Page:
By Randy Ludlow
WASHINGTON - Providing barely 16 hours’ notice, the U.S. Supreme Court has delayed early voting in Ohio that had been scheduled to begin at 8 a.m. today. Instead, early, in-person voting will begin a week from today, as originally set by state officials, and consist of nearly 30 percent fewer hours than ordered by a federal judge earlier this month.
WASHINGTON -- Providing barely 16 hours’ notice, the U.S. Supreme Court has delayed early voting in Ohio that had been scheduled to begin at 8?a.m. today.
Instead, early, in-person voting will begin a week from today, as originally set by state officials, and consist of nearly 30 percent fewer hours than ordered by a federal judge earlier this month.
In a 5-4 vote yesterday afternoon, the court’s Republican-appointed conservatives granted state officials’ request to block the judge’s order restoring cuts in early voting made by the GOP-controlled Ohio General Assembly.
GOP officials hailed the ruling as a victory for state rights in setting uniform voting hours, but voting-rights groups lamented the loss of early-voting opportunities seen as largely benefitting blacks and the poor.
Voting at county boards of elections ahead of the Nov. 4 election now will proceed under the challenged state law. Gone are the more-generous voting hours ordered this month by U.S. District Court Judge Peter C. Economus and upheld last week by a federal appeals court.
Republican Secretary of State Jon Husted’s restored voting directive will provide 197 hours of early voting, including 16 weekend hours and no evening hours.
The now-set-aside ruling by Economus created 259 hours, including 24 hours each of weekend and evening voting. Economus also restored the now-vanished “Golden Week,” when Ohioans could register to vote and cast ballots at the same time on weekdays between today and Monday’s registration deadline.
The nation’s high court blocked Economus’ order for 90 days until the justices can hear the state’s arguments on whether the law is constitutional, which experts said will not come until after the Nov. 4 statewide election.
Dale Ho, director of the Voting Rights Project for the American Civil Liberties Union, represented the law’s opponents -- the Ohio NAACP, the Ohio League of Women Voters and a few black churches that had temporarily won more voting hours.
“For many, it is their only chance to cast a ballot during an election. While (yesterday’s) order is not a final ruling on the merits, it will deprive many Ohioans of the opportunity to vote in the upcoming election as this case continues to make its way through the courts,” Ho said.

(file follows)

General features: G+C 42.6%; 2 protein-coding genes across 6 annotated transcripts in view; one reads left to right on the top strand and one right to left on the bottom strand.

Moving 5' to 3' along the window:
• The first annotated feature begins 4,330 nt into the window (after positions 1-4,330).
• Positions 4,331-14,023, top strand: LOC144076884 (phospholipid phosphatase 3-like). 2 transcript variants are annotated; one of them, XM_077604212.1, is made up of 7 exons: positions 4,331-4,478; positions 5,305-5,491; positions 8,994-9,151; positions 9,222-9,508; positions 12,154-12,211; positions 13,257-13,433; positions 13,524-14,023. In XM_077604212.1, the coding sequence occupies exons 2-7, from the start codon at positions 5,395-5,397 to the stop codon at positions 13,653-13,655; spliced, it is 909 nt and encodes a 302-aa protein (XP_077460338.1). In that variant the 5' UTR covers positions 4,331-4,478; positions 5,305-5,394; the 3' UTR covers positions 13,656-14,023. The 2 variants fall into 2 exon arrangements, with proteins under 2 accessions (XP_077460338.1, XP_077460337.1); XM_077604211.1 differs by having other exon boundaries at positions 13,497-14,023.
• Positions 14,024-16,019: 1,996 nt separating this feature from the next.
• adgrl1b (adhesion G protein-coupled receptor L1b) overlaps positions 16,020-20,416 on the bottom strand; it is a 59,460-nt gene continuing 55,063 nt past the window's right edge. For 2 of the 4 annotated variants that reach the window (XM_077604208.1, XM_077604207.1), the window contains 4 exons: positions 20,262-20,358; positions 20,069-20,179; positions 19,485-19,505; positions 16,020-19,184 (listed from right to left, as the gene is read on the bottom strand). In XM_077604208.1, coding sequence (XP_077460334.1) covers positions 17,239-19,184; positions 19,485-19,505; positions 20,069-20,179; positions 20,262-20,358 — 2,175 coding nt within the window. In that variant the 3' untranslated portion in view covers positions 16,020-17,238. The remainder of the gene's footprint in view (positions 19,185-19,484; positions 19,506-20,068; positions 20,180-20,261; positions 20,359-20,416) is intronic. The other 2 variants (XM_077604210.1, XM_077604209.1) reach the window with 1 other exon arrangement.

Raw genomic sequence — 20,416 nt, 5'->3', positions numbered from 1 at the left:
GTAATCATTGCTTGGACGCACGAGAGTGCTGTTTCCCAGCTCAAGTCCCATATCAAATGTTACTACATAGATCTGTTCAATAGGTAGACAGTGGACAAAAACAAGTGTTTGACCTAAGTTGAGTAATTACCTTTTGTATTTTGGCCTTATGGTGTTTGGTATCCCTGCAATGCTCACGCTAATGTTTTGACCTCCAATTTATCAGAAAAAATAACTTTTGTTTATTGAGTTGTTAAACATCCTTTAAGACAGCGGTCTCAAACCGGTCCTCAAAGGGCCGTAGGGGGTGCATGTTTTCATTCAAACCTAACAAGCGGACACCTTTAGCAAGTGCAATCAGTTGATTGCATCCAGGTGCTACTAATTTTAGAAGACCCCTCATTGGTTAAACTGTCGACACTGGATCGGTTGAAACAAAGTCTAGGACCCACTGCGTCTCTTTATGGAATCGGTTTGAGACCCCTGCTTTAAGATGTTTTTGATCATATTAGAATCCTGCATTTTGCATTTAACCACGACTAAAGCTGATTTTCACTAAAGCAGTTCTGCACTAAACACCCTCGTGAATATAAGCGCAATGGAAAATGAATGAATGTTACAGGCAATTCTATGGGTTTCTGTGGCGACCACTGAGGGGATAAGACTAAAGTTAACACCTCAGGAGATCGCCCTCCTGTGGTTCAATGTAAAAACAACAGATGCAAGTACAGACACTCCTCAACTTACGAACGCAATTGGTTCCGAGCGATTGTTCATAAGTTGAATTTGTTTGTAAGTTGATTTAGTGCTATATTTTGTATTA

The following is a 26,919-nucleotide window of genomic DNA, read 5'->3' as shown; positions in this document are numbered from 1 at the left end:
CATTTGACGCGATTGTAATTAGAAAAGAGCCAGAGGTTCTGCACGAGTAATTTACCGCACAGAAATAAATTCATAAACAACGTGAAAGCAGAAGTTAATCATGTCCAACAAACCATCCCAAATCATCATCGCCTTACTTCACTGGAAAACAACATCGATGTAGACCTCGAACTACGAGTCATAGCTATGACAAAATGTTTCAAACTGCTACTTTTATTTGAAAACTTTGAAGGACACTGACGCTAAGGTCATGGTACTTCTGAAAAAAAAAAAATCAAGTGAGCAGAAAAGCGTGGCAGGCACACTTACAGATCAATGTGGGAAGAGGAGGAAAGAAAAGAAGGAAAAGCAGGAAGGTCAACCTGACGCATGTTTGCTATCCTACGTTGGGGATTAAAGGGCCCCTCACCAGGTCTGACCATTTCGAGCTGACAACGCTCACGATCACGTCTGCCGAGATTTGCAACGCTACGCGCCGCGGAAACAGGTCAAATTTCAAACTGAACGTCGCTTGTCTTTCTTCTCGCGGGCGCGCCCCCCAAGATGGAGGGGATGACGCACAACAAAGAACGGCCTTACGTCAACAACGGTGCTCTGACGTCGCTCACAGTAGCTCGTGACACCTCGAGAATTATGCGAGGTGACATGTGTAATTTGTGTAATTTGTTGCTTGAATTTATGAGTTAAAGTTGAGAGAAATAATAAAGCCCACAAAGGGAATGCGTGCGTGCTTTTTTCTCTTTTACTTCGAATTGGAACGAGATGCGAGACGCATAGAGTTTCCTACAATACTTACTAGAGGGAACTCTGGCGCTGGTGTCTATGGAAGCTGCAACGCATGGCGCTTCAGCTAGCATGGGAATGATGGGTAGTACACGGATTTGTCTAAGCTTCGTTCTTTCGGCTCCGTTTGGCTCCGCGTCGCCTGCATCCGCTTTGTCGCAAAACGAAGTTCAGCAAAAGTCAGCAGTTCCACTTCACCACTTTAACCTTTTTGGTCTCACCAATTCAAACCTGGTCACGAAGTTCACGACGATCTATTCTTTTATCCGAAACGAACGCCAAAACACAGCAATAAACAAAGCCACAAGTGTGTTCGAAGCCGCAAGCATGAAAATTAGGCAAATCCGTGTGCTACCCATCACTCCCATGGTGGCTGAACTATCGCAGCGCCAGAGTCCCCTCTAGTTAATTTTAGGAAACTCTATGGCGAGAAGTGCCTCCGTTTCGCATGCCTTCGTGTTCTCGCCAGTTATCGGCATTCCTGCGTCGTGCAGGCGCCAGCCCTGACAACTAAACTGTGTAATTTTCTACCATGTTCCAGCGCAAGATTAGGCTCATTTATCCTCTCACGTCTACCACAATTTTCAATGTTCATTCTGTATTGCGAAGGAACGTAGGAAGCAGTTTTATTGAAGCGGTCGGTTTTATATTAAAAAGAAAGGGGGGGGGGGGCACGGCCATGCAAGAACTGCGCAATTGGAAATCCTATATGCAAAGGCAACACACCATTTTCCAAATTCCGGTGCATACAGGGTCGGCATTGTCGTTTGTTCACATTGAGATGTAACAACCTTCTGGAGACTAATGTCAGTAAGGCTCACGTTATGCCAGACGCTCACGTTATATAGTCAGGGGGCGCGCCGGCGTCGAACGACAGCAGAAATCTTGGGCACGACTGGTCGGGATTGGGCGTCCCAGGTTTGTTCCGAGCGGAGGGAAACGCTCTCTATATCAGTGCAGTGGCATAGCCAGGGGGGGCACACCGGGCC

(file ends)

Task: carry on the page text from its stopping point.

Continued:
Husted claimed a victory for his belief that “elections in Ohio should be run by the same rules in every county and Ohioans should have the right to make those rules through their elected representatives.”
His lawyer, Republican Attorney General Mike DeWine, said, “This was an important ruling for protecting all Ohioans’ rights through their elected representatives to determine the state’s voting schedule rather than have the federal courts determine that schedule for them.”
Democratic candidate for governor Ed FitzGerald said the court’s action “makes it even more difficult for thousands of middle-class families across the state of Ohio to make their voices heard this November.”
Freda Levenson, legal director of the ACLU of Ohio, feared “this last-minute decision will cause tremendous confusion among Ohioans about when and how they can vote” and could lead to voters showing up and being turned away today.
In his decision, Economus concluded that a Republican-crafted state law reducing early-voting opportunities unconstitutionally and disproportionately affected blacks and the poor in violation of the Voting Rights Act.
The state contended that the “injunction is unfair to elections officials and the public. Officials have been planning all year for a different calendar. Officials must now go back to processing registrations during early voting.”
Justices Elena Kagan, Stephen Breyer, Sonia Sotomayor and Ruth Bader Ginsburg -- all appointees of Democrat presidents -- would have upheld Economus’ ruling. The five conservative justices -- Chief Justice John Roberts, and Justices Anthony Kennedy, Antonin Scalia, Clarence Thomas and Samuel Alito -- granted the stay.
Edward Foley, a professor of law at Ohio State University, said the conservative justices sent ” a strong signal” that they believe the Ohio law probably is constitutional. “It’s unfortunate that you have that 5-4 split because it would have been nice if it could be more consensus across ideological lines,” Foley said. “But it was not to be.”
Dispatch Reporter Jessica Wehrman contributed to this story